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Smart Budgets: Stop Frustrating your CEO and Board of Directors

October 19, 2017
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“CEOs see this time as one of opportunity and investment and are locking into what needs to be accomplished to distinguish their companies. They understand that in today’s fast-changing, ultra-competitive environment digitizing their business and investing in new technologies is critical and will result in a need for new talent.” -- Lynne Doughtie, KPMG U.S. Chairman and CEO.

In its most recent CEO Outlook Report, KPMG writes that “CEOs have seen the future, and it is digital.” And that’s leading them to adopt technologies and strategies that allow them to be faster to market and scale up their own business processes and operations. This report resonates with many conversations I’ve held with finance leaders this budget planning season, specifically around the challenges they face providing their Boards with data-driven insights, business forecasts and the drivers of their top and bottom lines. My entire organization at Centage has noticed a distinct shift occurring in mid-size companies. Both clients and prospects tell us that their company budgets are no longer considered a checklist item that’s done once a year and then put on the shelf for the next 12 months. Rather they are detailed projections for the health of the business which need to be monitored and adjusted on a continuous basis throughout the year.In addition, we still see a majority of mid-size companies continuing to use Excel to manage and analyze the performance of their businesses, which runs counter to the CEO’s focus on adopting smart technology, and is increasingly frustrating for CEOs and Boards of Directors for a variety of reasons:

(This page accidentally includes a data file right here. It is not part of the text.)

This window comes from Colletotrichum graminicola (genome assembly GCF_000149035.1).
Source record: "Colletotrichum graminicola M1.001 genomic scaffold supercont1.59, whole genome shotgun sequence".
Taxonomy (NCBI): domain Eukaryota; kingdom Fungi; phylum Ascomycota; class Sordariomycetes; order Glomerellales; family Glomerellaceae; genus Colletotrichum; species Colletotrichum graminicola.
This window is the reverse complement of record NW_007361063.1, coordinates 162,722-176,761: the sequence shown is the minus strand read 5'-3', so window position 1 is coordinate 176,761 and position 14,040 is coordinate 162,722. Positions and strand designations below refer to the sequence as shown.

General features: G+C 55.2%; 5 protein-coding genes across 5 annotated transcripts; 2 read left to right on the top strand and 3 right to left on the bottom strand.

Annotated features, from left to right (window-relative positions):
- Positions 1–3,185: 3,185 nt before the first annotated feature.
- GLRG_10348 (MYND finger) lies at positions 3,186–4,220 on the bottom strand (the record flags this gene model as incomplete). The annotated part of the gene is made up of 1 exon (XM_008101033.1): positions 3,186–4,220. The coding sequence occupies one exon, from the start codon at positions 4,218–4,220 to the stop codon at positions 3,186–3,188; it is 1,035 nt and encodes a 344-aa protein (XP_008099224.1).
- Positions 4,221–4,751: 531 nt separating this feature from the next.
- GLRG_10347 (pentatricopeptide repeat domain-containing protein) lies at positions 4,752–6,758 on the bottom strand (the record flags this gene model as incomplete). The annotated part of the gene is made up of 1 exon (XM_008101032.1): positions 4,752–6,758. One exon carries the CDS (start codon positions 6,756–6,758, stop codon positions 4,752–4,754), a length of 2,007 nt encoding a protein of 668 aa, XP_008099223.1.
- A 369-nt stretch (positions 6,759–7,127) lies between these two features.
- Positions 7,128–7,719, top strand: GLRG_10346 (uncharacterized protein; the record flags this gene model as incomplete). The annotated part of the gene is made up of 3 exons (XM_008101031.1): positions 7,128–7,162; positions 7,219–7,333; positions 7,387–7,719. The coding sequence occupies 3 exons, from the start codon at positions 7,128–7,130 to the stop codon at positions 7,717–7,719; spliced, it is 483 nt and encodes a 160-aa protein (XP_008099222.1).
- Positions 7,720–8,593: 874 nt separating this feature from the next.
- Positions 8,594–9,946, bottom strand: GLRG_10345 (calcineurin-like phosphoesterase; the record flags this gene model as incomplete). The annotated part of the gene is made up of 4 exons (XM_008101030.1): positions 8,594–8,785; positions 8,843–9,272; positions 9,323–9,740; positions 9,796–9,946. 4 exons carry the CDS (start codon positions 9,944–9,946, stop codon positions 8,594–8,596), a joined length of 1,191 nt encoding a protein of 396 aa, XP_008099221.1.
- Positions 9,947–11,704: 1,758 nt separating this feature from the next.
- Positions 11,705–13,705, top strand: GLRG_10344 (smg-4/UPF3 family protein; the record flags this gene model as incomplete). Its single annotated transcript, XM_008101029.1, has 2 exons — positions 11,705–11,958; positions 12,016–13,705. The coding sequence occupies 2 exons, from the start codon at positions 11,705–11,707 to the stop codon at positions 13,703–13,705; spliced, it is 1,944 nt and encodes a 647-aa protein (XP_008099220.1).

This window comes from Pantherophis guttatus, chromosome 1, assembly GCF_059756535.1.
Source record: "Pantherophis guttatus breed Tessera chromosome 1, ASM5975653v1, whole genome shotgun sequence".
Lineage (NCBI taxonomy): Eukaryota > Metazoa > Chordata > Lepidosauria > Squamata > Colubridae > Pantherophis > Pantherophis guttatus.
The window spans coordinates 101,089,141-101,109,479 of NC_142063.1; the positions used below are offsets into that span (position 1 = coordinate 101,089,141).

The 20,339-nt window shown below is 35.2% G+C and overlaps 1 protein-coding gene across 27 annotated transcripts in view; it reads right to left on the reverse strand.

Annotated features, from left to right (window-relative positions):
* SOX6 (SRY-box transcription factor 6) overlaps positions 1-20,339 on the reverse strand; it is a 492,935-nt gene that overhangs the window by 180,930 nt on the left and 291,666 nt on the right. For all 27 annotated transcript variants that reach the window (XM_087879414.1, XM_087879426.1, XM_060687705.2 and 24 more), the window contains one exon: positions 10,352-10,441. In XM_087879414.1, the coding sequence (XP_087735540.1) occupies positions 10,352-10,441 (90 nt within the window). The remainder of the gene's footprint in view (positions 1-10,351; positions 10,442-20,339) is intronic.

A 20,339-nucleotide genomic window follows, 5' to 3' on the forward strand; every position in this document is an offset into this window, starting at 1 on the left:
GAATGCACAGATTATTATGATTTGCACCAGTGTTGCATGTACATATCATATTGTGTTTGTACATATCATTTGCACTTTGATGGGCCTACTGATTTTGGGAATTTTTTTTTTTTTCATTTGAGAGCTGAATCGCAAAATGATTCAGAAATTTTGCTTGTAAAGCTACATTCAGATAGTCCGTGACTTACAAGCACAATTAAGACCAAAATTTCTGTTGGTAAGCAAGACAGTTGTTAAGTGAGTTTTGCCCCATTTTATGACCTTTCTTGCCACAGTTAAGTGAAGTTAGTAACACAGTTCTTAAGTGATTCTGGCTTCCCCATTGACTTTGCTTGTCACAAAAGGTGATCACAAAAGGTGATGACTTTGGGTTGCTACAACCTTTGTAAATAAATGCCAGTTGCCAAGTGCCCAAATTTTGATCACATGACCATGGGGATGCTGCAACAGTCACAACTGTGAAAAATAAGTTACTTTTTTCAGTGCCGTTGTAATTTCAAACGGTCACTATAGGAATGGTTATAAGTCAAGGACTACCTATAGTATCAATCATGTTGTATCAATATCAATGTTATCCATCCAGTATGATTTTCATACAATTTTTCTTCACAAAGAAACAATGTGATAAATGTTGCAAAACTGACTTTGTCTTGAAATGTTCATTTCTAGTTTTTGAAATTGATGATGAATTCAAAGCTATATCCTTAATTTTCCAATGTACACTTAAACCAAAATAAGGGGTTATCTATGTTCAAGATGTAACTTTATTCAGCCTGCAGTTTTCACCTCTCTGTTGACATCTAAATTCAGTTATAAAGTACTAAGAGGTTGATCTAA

Nearly Impossible to Test What-if Scenarios

According to the KPMG report, 46% of CEOs say they’re confident about their company’s growth potential, and 72% say they’re not going to sit on the sidelines and wait for their competitors to “disrupt” the market. In other words, CEOs and Boards of Directors are looking to make aggressive moves, whether that’s expanding into a new market, or making strategic acquisitions.But finance teams tell me they’re looking for a way to identify potential risks so they can warn their Boards, or at least make them aware of the consequences. If your CEO and Board are considering acquiring a certain competitor, or closing down a specific product line, you need to know the impact on your cash flow, as well as the impacts on your balance sheet and P&L further out. Here’s where Excel falls short. It’s extremely difficult to build a spreadsheet that represents a complex company. You need to piece together multiple spreadsheets and rely on complex formulas and macros to arrive at answers. The result is a budget that’s difficult to manage and nearly impossible to manipulate in order to test multiple business scenarios. And even if you were to make changes, it’ll probably break halfway through. This is a critical consideration given that when building a budget model it’s impossible to anticipate the variety of changes that might occur in the future.

Spreadsheet-Based Budgets are Divorced from the Day-to-Day Business